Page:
Tales from the bench - First go on a lapping machine

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Thread: Tales from the bench - First go on a lapping machine

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    Default Tales from the bench - First go on a lapping machine

    Had a go on a lapping machine at weekend. A friend was servicing and repairing a 1970's Omega but the case, bracelet and crystal definitely let it down a little. So I said I'd have a look at it for him and see what I could do.

    For those that don't know a lapping machine is a series of rotating discs (usually two or three) that can grain and polish a watch back to practically factory fresh.

    Here's a pic of one.



    The first disc is a course grain and is used for prominent texture like a sunburst graining.

    The second disc is medium grain and is used for case sides with horizontal graining for example.

    The third disc is a very fine grain and is used for polished areas like polished shoulders on a case.

    The really clever and immaculately engineered part is the tool that you present the watch to the graining wheels with. It's adjustable to just about any angle and is buttery smooth in those adjustment, I'm pretty sure it's oil filled.





    It sits on the parallel bars that you'll see in the pic below. This is to keep a constant height when presenting a case to the graining wheels.



    So here's my first attempt at using it. I used the lapping machine to refinish the polished shoulders of the watch, the rest was refinished using a variety of polishing and graining wheels and a bit of manual refinishing. Unfortunately I have no before pics.








    I'm pretty pleased with the results but kicking myself for not taking any before pics.

    Huge thanks to my local watchmaker for the use of his machinery and all his help and guidance.

    Cheers,
    Gary

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    Wonderful informative read and great pics as usual, Gary.
    Keep 'em coming - this stuff is gold for those like me who are naive about the technical side of things.
    Dave J

    "I may at times be wrong, but I am never in doubt"...anonymous surgeon.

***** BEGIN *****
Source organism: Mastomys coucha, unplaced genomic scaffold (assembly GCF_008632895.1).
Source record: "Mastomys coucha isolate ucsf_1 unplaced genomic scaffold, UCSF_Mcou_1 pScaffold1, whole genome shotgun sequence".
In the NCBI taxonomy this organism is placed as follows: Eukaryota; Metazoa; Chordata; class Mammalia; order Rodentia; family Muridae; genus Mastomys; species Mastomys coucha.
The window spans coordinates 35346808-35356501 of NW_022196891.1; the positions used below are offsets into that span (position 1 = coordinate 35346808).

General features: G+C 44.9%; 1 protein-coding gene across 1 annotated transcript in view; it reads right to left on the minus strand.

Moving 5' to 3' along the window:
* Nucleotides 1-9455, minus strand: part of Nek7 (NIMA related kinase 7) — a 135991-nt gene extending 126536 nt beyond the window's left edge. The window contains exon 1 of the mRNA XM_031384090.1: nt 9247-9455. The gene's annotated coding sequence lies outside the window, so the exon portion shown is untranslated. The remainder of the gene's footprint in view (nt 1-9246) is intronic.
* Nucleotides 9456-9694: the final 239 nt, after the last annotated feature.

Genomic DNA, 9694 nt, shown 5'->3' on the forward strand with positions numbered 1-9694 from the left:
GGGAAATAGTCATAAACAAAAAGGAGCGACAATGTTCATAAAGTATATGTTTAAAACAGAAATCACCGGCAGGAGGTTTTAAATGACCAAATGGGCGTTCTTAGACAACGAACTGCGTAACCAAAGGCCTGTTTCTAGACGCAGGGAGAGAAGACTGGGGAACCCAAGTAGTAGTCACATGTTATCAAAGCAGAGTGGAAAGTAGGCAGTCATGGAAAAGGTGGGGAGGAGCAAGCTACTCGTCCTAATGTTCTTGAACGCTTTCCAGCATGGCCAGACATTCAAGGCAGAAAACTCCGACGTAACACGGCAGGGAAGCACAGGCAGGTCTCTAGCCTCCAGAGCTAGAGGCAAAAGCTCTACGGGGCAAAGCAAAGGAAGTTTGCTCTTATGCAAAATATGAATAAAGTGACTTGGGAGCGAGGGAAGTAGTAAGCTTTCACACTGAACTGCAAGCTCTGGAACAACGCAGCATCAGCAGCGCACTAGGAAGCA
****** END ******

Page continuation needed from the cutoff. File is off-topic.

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    That's brilliant . I've seen your posts before about the lapping machine but I couldn't picture in my slightly addled head how it all works Keep 'em coming . ;-)

    Pete .
    One's too many, ten's not enough.

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    Again, great stuff Gary. I've learnt more reading your threads in the past few months than I ever have in the past few years ambling about the web. Thanks for taking us with you on your watchmakers journey...I reckon you've got a sparkling new career ahead of you.

    Cheers,

    Nick

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    A few people here and elsewhere have asked how you do case sides and shoulders, so here's a quick update.

    For polished case sides and shoulders you use a table (not sure it's got an official name). You set the table at the correct angle first then present the case to the wheel using the table. Moving the case manually you do a pass, insect the results and then continue until you're happy. The angle will be completely consistent along the length of the case as you've set the angle of the table.

    A few pics that will hopefully explain it better.

    Table placed on the parallel runners and with the angle set.


    Presenting the case side to the wheel, in this case a Rolex Sub.


    Knob and gears that set the angle.


    This table jig was hand made by a fantastic local engineer to my watchmakers spec. The official Swiss equivalents are v expensive as you can imagine and not as adaptable as this.

    I'd imagine if you worked in-house for say Omega, for example, they'd have training manuals with prescribed angles for all their cases. Then it's just a case of setting up either the table or chuck to those angles. I'd also imagine they'd do them in batches to cut down on setting up time, so Monday is Speedmaster Professional day, Tuesday is Seamaster Professional day etc, etc. This could explain why there's sometimes long lead times at Bienne for vintage case refinishing, they might be waiting for enough cases to make it more economically viable to set up their lapping machines.

    They probably have multiple lapping machines too, one for the case tops, one for the sides and one for the shoulders.

    Cheers,
    Gary
    Last edited by agent orange; 03-02-2013 at 14:33.

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    Wonderful post Gary - thanks for sharing. I've never seen a lapping machine up close, and thinking of it none of my watches have got a case "make over". Two questions:

    1. how do you do bracelets on a machine like that? dis-assembly (I guess not), or carefully manual work without the table.
    2. how fast is the wheels turning? it looks like you could seriously hurt yourself on a machine like that.

    /Lars

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    Hi Lars,

    Bracelet and clasps are dome on another machine, a polishing/graining wheel similar to the one below. There's different discs for different finishes and they're interchangeable. There's no need to dissemble bracelets just follow the direction of the grain on whatever you're refinishing.



    You control the speed of the lapping machine discs using a separate control panel, sorry I don't have any pics of that. The chuck keeps a very firm grip on the case but you have to be a little bit careful using the table.


    Cheers,
    Gary

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